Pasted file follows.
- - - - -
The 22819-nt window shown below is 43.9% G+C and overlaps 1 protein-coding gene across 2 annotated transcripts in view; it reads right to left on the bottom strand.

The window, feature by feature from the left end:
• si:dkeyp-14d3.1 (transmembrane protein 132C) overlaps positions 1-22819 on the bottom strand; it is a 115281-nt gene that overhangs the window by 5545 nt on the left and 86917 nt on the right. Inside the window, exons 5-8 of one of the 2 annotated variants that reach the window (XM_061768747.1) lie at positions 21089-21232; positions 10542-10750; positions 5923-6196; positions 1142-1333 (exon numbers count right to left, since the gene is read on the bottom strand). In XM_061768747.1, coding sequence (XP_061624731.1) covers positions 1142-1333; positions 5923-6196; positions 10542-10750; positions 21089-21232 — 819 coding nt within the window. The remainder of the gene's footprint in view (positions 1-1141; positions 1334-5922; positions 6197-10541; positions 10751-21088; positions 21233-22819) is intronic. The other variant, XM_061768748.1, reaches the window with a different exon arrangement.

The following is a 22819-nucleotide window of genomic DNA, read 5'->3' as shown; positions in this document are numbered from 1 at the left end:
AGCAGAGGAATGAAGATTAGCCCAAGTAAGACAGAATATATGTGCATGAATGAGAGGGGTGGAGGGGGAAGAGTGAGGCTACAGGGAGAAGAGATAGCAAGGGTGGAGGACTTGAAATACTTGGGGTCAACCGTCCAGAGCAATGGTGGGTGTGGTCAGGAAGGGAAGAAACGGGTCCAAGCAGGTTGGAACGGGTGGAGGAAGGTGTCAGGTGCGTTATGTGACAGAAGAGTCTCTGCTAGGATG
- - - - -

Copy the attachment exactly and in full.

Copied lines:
The 22819-nt window shown below is 43.9% G+C and overlaps 1 protein-coding gene across 2 annotated transcripts in view; it reads right to left on the bottom strand.

The window, feature by feature from the left end:
• si:dkeyp-14d3.1 (transmembrane protein 132C) overlaps positions 1-22819 on the bottom strand; it is a 115281-nt gene that overhangs the window by 5545 nt on the left and 86917 nt on the right. Inside the window, exons 5-8 of one of the 2 annotated variants that reach the window (XM_061768747.1) lie at positions 21089-21232; positions 10542-10750; positions 5923-6196; positions 1142-1333 (exon numbers count right to left, since the gene is read on the bottom strand). In XM_061768747.1, coding sequence (XP_061624731.1) covers positions 1142-1333; positions 5923-6196; positions 10542-10750; positions 21089-21232 — 819 coding nt within the window. The remainder of the gene's footprint in view (positions 1-1141; positions 1334-5922; positions 6197-10541; positions 10751-21088; positions 21233-22819) is intronic. The other variant, XM_061768748.1, reaches the window with a different exon arrangement.

The following is a 22819-nucleotide window of genomic DNA, read 5'->3' as shown; positions in this document are numbered from 1 at the left end:
AGCAGAGGAATGAAGATTAGCCCAAGTAAGACAGAATATATGTGCATGAATGAGAGGGGTGGAGGGGGAAGAGTGAGGCTACAGGGAGAAGAGATAGCAAGGGTGGAGGACTTGAAATACTTGGGGTCAACCGTCCAGAGCAATGGTGGGTGTGGTCAGGAAGGGAAGAAACGGGTCCAAGCAGGTTGGAACGGGTGGAGGAAGGTGTCAGGTGCGTTATGTGACAGAAGAGTCTCTGCTAGGATG